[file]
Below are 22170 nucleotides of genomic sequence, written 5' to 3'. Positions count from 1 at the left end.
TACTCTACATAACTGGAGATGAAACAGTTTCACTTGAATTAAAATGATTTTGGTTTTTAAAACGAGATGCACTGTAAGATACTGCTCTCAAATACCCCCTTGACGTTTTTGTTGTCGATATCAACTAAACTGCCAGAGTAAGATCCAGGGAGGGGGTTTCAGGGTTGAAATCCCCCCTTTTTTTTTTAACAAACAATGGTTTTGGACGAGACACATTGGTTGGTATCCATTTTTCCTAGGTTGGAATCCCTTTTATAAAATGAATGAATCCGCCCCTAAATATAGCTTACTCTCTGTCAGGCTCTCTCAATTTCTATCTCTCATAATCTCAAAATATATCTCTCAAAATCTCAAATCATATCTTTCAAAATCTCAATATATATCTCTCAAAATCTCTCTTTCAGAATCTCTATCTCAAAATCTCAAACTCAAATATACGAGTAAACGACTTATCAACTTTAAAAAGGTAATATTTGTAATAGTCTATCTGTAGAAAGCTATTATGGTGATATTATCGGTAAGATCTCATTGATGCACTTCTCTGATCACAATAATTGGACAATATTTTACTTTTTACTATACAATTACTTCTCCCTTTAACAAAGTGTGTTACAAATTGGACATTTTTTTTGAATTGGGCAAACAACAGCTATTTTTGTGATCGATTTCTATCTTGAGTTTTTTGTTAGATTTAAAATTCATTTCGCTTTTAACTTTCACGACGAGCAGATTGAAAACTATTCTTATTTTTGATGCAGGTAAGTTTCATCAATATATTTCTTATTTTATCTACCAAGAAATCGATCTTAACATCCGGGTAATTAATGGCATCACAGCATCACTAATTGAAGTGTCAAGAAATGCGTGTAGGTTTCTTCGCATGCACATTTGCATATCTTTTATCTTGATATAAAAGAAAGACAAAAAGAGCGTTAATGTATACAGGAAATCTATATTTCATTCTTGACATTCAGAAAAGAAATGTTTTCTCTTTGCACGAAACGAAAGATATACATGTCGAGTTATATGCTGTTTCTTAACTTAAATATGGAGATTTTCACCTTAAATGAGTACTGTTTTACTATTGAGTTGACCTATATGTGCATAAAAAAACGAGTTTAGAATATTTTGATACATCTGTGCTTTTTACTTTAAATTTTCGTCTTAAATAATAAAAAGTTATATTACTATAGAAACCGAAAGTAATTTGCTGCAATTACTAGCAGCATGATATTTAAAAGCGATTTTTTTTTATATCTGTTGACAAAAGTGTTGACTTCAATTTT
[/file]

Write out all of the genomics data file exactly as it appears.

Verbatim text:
Below are 22170 nucleotides of genomic sequence, written 5' to 3'. Positions count from 1 at the left end.
TACTCTACATAACTGGAGATGAAACAGTTTCACTTGAATTAAAATGATTTTGGTTTTTAAAACGAGATGCACTGTAAGATACTGCTCTCAAATACCCCCTTGACGTTTTTGTTGTCGATATCAACTAAACTGCCAGAGTAAGATCCAGGGAGGGGGTTTCAGGGTTGAAATCCCCCCTTTTTTTTTTAACAAACAATGGTTTTGGACGAGACACATTGGTTGGTATCCATTTTTCCTAGGTTGGAATCCCTTTTATAAAATGAATGAATCCGCCCCTAAATATAGCTTACTCTCTGTCAGGCTCTCTCAATTTCTATCTCTCATAATCTCAAAATATATCTCTCAAAATCTCAAATCATATCTTTCAAAATCTCAATATATATCTCTCAAAATCTCTCTTTCAGAATCTCTATCTCAAAATCTCAAACTCAAATATACGAGTAAACGACTTATCAACTTTAAAAAGGTAATATTTGTAATAGTCTATCTGTAGAAAGCTATTATGGTGATATTATCGGTAAGATCTCATTGATGCACTTCTCTGATCACAATAATTGGACAATATTTTACTTTTTACTATACAATTACTTCTCCCTTTAACAAAGTGTGTTACAAATTGGACATTTTTTTTGAATTGGGCAAACAACAGCTATTTTTGTGATCGATTTCTATCTTGAGTTTTTTGTTAGATTTAAAATTCATTTCGCTTTTAACTTTCACGACGAGCAGATTGAAAACTATTCTTATTTTTGATGCAGGTAAGTTTCATCAATATATTTCTTATTTTATCTACCAAGAAATCGATCTTAACATCCGGGTAATTAATGGCATCACAGCATCACTAATTGAAGTGTCAAGAAATGCGTGTAGGTTTCTTCGCATGCACATTTGCATATCTTTTATCTTGATATAAAAGAAAGACAAAAAGAGCGTTAATGTATACAGGAAATCTATATTTCATTCTTGACATTCAGAAAAGAAATGTTTTCTCTTTGCACGAAACGAAAGATATACATGTCGAGTTATATGCTGTTTCTTAACTTAAATATGGAGATTTTCACCTTAAATGAGTACTGTTTTACTATTGAGTTGACCTATATGTGCATAAAAAAACGAGTTTAGAATATTTTGATACATCTGTGCTTTTTACTTTAAATTTTCGTCTTAAATAATAAAAAGTTATATTACTATAGAAACCGAAAGTAATTTGCTGCAATTACTAGCAGCATGATATTTAAAAGCGATTTTTTTTTATATCTGTTGACAAAAGTGTTGACTTCAATTTT